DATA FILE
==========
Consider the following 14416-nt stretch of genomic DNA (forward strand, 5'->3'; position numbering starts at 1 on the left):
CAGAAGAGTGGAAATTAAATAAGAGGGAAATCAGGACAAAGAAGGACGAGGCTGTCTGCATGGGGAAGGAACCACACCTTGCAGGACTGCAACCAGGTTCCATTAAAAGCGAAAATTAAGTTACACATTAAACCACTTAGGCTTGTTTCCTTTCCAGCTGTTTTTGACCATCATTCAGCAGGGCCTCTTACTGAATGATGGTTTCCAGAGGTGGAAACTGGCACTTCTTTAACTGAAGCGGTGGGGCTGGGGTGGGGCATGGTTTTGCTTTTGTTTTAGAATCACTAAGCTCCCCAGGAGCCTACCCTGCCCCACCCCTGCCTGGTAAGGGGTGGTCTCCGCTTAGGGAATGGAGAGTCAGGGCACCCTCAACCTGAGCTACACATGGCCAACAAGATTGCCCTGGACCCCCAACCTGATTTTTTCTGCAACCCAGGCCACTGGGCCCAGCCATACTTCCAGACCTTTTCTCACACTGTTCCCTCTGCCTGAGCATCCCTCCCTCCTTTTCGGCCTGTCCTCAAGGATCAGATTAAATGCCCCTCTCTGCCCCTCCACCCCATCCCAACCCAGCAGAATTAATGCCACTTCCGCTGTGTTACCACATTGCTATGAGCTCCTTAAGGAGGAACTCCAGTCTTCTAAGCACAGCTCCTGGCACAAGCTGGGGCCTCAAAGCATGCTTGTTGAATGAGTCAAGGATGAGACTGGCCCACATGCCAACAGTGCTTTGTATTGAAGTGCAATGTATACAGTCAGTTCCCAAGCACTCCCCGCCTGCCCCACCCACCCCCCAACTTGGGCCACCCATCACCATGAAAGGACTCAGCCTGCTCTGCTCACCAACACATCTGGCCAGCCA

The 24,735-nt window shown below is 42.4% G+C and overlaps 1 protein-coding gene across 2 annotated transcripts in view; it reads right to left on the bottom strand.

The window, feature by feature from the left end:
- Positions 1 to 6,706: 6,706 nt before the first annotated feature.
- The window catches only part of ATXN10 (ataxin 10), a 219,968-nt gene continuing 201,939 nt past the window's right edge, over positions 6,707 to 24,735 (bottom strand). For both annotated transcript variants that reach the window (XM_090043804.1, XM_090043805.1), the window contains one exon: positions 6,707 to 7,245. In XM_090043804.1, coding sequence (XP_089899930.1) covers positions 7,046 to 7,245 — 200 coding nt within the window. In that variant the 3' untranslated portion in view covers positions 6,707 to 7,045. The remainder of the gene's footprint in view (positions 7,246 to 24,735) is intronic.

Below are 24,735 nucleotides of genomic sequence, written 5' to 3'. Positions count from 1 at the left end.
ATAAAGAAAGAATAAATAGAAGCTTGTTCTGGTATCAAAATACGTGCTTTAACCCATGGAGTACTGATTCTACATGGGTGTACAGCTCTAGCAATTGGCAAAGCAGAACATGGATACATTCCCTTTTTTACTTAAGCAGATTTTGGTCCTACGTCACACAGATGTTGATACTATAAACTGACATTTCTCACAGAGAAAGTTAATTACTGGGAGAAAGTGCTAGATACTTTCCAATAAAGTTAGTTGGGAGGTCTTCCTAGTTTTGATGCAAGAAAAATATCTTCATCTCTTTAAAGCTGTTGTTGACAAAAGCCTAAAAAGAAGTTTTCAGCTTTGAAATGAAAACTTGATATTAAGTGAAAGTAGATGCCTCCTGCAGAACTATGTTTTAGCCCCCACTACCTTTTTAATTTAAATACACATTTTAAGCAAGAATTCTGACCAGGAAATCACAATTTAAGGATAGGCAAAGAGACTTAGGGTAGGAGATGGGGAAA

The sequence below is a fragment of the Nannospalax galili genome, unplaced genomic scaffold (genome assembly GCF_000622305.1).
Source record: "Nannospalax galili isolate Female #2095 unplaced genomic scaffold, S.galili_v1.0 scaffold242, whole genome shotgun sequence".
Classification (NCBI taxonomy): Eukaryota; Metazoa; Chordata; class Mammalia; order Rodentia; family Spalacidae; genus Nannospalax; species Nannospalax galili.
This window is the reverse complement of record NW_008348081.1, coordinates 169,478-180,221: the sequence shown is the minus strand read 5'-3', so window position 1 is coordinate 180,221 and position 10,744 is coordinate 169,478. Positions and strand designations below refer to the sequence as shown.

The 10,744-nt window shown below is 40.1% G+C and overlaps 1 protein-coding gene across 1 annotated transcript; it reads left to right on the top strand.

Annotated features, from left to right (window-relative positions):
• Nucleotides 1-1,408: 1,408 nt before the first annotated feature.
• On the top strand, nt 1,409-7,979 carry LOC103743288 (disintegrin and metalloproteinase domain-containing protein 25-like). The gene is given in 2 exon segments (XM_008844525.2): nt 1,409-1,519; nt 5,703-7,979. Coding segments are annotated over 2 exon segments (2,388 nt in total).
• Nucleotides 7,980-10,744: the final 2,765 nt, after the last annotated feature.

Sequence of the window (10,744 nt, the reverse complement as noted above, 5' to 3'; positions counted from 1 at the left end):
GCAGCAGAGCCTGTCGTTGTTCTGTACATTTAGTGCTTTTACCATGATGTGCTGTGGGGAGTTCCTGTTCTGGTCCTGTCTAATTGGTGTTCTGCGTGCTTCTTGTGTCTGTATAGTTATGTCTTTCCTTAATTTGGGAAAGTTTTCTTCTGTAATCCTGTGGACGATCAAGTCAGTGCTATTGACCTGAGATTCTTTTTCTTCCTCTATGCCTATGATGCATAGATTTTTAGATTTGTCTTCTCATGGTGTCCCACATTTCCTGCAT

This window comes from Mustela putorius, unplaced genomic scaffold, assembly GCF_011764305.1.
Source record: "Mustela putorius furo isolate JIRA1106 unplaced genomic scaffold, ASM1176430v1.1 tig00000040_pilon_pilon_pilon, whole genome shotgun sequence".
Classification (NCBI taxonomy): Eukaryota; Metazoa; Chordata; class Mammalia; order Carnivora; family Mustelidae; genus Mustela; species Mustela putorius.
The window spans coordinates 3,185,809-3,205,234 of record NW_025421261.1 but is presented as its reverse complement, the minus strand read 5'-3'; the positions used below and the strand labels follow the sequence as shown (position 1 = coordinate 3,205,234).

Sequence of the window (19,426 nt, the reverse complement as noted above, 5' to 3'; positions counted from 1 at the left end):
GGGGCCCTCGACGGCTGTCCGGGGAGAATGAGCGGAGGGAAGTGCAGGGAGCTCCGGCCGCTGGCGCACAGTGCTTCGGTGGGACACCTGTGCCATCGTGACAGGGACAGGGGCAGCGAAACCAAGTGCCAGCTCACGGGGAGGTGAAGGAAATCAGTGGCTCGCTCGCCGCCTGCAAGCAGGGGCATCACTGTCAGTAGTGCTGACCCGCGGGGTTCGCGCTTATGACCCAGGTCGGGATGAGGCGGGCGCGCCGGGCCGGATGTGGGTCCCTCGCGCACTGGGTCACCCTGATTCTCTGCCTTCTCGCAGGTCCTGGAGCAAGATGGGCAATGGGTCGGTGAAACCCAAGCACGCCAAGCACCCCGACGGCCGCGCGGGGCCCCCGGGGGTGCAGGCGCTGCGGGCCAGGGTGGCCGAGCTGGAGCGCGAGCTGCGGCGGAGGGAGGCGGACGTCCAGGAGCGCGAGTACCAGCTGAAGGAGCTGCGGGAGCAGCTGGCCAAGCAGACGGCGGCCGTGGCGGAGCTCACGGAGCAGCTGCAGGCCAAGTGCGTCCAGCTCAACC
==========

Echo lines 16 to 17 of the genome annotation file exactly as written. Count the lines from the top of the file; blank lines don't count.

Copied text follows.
• On the top strand, nt 1,409-7,979 carry LOC103743288 (disintegrin and metalloproteinase domain-containing protein 25-like). The gene is given in 2 exon segments (XM_008844525.2): nt 1,409-1,519; nt 5,703-7,979. Coding segments are annotated over 2 exon segments (2,388 nt in total).
• Nucleotides 7,980-10,744: the final 2,765 nt, after the last annotated feature.